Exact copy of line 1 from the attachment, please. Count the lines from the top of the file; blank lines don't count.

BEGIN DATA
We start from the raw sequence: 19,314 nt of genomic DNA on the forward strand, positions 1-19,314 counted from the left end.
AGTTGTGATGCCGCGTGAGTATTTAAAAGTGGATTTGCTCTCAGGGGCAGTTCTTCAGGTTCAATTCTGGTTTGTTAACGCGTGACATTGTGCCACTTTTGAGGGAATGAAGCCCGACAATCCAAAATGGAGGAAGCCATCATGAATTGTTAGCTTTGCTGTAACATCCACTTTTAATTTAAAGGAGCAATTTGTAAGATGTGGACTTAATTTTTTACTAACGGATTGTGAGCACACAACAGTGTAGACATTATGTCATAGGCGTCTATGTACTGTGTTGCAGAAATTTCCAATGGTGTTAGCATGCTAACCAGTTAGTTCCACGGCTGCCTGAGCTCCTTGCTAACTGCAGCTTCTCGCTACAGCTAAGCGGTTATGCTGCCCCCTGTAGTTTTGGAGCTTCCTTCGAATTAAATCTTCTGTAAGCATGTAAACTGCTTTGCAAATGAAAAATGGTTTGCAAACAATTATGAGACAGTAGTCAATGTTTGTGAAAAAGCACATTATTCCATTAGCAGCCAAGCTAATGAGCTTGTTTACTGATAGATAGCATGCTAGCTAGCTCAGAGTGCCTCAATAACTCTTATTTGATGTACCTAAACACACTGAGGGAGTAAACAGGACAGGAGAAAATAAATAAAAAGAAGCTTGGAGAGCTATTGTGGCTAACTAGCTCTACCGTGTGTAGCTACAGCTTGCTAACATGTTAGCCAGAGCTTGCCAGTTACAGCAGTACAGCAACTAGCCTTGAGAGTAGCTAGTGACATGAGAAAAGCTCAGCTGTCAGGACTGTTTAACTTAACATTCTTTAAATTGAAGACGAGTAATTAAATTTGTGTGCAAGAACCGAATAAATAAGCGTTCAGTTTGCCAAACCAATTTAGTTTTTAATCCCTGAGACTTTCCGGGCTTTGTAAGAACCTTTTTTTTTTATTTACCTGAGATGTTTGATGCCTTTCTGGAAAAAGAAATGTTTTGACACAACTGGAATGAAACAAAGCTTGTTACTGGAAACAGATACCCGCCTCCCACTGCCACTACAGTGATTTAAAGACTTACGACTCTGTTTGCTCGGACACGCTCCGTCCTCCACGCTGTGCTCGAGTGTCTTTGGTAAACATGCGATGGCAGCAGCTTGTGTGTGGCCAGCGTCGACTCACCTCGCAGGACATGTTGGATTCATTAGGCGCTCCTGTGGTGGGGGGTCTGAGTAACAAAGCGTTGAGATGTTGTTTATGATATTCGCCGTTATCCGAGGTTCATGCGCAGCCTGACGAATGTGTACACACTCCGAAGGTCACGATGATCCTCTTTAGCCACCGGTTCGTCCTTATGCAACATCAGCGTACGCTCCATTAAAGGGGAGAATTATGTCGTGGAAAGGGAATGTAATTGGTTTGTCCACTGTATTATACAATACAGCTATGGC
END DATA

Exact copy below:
We start from the raw sequence: 19,314 nt of genomic DNA on the forward strand, positions 1-19,314 counted from the left end.